An Airboat Tour at the Sawgrass Recreation Park.
I recently passed a truck pulling an “airboat” on a trailer. Another intriguing boat to consider in my boat quest.
I have yet to drive one but have seen footage of the flat-bottom hull boats, zipping through the Everglades, pushed along by a giant, caged fan. Not only does it look like a blast, but it also can gain access to water that might not have been previously accessible.
Marty Hamel, a research scientist at the University of Nebraska, has been using an airboat on the Platte River, a tributary of the Missouri River. With a GM 350 V-8, 330 hp engine (and ear protection), he and his crew were able to navigate sandbars and sample areas other boat types could not reach. This research project enabled the team to catch the endangered pallid sturgeon where “they had never been documented before.”
The National Association of State Boating Law Administrators is offering an airboat training course October 24-28th, on Delacroix Island, Louisiana. However, this is a designed for “law enforcement officers and first responders” and all students are required to have “advanced boating skills.”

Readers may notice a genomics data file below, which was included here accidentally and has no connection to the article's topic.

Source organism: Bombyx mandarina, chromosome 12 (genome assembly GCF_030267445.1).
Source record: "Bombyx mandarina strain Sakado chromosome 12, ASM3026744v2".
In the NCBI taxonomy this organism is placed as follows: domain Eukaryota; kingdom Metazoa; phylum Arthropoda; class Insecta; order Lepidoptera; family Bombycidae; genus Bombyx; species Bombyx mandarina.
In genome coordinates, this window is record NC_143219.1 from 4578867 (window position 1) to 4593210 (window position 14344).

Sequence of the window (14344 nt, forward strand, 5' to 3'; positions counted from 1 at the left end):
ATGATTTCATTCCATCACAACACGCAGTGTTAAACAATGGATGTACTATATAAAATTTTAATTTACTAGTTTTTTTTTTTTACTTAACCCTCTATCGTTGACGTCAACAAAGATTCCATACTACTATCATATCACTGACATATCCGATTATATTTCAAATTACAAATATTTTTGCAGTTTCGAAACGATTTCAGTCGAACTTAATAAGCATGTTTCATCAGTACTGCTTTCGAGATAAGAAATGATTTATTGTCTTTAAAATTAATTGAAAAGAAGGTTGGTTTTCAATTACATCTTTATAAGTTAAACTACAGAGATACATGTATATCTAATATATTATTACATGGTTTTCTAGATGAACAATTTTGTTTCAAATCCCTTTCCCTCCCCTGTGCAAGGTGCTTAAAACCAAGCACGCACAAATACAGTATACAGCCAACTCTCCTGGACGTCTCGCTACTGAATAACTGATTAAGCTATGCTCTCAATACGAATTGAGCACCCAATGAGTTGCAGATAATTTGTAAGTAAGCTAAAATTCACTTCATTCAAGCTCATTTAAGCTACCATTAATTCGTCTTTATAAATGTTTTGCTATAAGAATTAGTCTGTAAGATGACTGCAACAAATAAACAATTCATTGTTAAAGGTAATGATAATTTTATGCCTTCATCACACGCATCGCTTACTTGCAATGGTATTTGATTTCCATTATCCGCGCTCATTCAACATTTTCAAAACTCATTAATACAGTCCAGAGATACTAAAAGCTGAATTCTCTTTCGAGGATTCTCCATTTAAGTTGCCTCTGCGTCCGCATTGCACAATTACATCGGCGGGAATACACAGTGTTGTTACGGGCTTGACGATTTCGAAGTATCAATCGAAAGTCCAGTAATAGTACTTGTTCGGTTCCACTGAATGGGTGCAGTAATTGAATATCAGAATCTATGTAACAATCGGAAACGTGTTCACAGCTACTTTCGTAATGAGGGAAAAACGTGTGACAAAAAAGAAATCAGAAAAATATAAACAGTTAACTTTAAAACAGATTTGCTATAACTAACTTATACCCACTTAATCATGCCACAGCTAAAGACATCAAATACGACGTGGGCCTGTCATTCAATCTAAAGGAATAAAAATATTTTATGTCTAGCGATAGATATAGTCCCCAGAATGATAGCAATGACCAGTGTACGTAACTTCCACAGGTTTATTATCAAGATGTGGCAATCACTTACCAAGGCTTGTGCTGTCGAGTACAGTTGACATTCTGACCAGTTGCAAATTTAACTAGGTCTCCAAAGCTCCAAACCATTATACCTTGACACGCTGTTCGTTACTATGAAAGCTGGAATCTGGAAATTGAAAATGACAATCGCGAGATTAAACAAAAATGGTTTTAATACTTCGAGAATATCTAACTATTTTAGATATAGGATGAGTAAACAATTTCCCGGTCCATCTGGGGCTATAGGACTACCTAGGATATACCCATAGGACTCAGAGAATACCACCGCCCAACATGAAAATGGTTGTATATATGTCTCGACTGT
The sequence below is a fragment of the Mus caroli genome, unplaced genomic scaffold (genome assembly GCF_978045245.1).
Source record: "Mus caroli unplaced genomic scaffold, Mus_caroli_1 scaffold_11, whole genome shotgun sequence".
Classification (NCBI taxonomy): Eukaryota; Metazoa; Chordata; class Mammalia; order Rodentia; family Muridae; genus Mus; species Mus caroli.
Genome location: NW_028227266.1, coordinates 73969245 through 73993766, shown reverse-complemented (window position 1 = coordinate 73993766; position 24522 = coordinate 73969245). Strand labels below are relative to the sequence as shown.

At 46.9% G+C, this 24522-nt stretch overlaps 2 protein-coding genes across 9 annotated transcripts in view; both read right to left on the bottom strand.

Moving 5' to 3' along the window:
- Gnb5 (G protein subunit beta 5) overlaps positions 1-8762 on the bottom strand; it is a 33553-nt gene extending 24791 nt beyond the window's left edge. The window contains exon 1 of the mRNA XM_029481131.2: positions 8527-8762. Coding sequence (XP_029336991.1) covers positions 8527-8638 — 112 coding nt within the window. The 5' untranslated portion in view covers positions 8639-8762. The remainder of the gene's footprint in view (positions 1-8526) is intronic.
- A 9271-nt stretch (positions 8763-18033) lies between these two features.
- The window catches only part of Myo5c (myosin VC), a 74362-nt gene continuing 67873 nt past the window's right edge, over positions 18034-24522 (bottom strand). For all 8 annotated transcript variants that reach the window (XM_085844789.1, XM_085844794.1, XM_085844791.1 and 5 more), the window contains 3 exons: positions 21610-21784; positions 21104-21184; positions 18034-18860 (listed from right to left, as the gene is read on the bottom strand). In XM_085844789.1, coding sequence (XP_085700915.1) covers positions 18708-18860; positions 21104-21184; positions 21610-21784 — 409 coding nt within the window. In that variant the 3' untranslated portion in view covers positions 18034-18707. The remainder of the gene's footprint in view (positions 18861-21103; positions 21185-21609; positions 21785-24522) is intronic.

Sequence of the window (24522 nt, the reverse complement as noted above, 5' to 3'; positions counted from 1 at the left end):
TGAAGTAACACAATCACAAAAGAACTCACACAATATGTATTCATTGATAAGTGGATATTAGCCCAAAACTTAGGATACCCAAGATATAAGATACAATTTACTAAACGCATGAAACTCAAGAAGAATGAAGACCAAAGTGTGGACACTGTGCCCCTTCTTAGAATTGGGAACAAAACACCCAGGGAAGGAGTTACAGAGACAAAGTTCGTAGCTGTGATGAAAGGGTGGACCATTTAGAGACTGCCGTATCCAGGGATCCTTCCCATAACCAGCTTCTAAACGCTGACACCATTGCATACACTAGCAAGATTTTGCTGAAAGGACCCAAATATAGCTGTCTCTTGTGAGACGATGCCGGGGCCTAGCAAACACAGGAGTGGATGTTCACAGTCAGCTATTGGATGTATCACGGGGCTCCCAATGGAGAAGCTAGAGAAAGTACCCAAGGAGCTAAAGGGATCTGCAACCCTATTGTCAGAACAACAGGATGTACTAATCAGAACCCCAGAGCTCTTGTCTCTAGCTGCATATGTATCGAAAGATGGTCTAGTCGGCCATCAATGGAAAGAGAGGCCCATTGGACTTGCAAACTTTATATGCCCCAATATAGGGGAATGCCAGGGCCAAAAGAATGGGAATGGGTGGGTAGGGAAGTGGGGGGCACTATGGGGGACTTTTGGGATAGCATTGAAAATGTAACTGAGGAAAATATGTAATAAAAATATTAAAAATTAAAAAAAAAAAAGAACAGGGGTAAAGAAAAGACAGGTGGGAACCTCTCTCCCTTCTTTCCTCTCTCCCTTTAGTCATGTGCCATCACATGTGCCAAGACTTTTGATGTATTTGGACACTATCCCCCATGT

The ability to reach water that no one else can is a huge bonus for any angler. Bassmaster Elite angler Mark Menendez won a tournament at Lake Dardanelle, Arkansas when he was able to use his unorthodox borrowed aluminum boat to wiggle through shallow water in a culvert to find winning bass. Because an airboat can go over aquatic vegetation that would choke any trolling motor, I explored the option of using an airboat in a bass tournament. I learned that airboats are slower than the 70 mph speeds many pro bass boats can reach and that storage of gear and the fishing platform are thought to be less than ideal.
I am still going to have to try one sometime. . . clutching my honeybun tightly.